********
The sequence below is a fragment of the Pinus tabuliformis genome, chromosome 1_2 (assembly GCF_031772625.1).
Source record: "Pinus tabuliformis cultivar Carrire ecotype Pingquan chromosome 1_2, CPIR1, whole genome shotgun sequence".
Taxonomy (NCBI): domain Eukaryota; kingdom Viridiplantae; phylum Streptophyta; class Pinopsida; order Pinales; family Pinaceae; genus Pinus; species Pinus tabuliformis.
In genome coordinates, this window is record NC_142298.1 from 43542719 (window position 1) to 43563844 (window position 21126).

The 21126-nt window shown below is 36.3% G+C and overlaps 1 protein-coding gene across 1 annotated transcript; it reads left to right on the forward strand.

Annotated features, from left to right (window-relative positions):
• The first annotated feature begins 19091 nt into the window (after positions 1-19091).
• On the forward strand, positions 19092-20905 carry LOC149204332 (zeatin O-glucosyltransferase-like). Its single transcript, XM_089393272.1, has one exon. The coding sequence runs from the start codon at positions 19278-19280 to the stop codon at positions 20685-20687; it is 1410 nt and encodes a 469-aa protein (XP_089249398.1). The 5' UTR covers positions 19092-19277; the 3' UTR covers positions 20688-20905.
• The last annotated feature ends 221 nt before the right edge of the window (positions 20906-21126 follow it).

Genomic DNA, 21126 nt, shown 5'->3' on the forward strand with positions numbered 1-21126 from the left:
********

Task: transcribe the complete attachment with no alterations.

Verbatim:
The sequence below is a fragment of the Pinus tabuliformis genome, chromosome 1_2 (assembly GCF_031772625.1).
Source record: "Pinus tabuliformis cultivar Carrire ecotype Pingquan chromosome 1_2, CPIR1, whole genome shotgun sequence".
Taxonomy (NCBI): domain Eukaryota; kingdom Viridiplantae; phylum Streptophyta; class Pinopsida; order Pinales; family Pinaceae; genus Pinus; species Pinus tabuliformis.
In genome coordinates, this window is record NC_142298.1 from 43542719 (window position 1) to 43563844 (window position 21126).

The 21126-nt window shown below is 36.3% G+C and overlaps 1 protein-coding gene across 1 annotated transcript; it reads left to right on the forward strand.

Annotated features, from left to right (window-relative positions):
• The first annotated feature begins 19091 nt into the window (after positions 1-19091).
• On the forward strand, positions 19092-20905 carry LOC149204332 (zeatin O-glucosyltransferase-like). Its single transcript, XM_089393272.1, has one exon. The coding sequence runs from the start codon at positions 19278-19280 to the stop codon at positions 20685-20687; it is 1410 nt and encodes a 469-aa protein (XP_089249398.1). The 5' UTR covers positions 19092-19277; the 3' UTR covers positions 20688-20905.
• The last annotated feature ends 221 nt before the right edge of the window (positions 20906-21126 follow it).

Genomic DNA, 21126 nt, shown 5'->3' on the forward strand with positions numbered 1-21126 from the left: